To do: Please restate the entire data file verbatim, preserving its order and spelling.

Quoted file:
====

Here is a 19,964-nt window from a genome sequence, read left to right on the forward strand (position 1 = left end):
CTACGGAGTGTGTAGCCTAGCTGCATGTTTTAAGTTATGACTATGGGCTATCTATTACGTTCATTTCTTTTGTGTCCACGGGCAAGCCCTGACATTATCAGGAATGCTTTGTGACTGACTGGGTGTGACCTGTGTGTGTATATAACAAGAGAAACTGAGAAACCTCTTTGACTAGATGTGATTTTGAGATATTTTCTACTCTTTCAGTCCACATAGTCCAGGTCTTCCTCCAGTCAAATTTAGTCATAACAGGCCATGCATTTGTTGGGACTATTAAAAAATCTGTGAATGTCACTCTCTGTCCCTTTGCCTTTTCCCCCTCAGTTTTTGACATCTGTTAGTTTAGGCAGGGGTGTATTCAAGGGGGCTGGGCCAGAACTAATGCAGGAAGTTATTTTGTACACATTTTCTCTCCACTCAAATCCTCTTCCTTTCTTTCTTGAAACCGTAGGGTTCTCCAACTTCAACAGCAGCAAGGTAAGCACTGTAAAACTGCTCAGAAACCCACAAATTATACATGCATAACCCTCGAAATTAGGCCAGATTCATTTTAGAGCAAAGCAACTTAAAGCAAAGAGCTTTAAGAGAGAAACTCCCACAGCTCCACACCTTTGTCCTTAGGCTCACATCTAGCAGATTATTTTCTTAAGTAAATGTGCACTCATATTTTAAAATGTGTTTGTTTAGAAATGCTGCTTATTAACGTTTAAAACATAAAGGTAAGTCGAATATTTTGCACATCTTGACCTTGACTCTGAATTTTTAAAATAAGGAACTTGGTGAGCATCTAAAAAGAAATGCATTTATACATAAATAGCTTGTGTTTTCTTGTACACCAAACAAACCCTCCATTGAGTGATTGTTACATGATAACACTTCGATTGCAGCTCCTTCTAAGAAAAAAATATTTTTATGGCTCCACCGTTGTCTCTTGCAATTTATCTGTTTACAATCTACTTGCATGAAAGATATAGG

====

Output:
Here is a 19,964-nt window from a genome sequence, read left to right on the forward strand (position 1 = left end):
CTACGGAGTGTGTAGCCTAGCTGCATGTTTTAAGTTATGACTATGGGCTATCTATTACGTTCATTTCTTTTGTGTCCACGGGCAAGCCCTGACATTATCAGGAATGCTTTGTGACTGACTGGGTGTGACCTGTGTGTGTATATAACAAGAGAAACTGAGAAACCTCTTTGACTAGATGTGATTTTGAGATATTTTCTACTCTTTCAGTCCACATAGTCCAGGTCTTCCTCCAGTCAAATTTAGTCATAACAGGCCATGCATTTGTTGGGACTATTAAAAAATCTGTGAATGTCACTCTCTGTCCCTTTGCCTTTTCCCCCTCAGTTTTTGACATCTGTTAGTTTAGGCAGGGGTGTATTCAAGGGGGCTGGGCCAGAACTAATGCAGGAAGTTATTTTGTACACATTTTCTCTCCACTCAAATCCTCTTCCTTTCTTTCTTGAAACCGTAGGGTTCTCCAACTTCAACAGCAGCAAGGTAAGCACTGTAAAACTGCTCAGAAACCCACAAATTATACATGCATAACCCTCGAAATTAGGCCAGATTCATTTTAGAGCAAAGCAACTTAAAGCAAAGAGCTTTAAGAGAGAAACTCCCACAGCTCCACACCTTTGTCCTTAGGCTCACATCTAGCAGATTATTTTCTTAAGTAAATGTGCACTCATATTTTAAAATGTGTTTGTTTAGAAATGCTGCTTATTAACGTTTAAAACATAAAGGTAAGTCGAATATTTTGCACATCTTGACCTTGACTCTGAATTTTTAAAATAAGGAACTTGGTGAGCATCTAAAAAGAAATGCATTTATACATAAATAGCTTGTGTTTTCTTGTACACCAAACAAACCCTCCATTGAGTGATTGTTACATGATAACACTTCGATTGCAGCTCCTTCTAAGAAAAAAATATTTTTATGGCTCCACCGTTGTCTCTTGCAATTTATCTGTTTACAATCTACTTGCATGAAAGATATAGG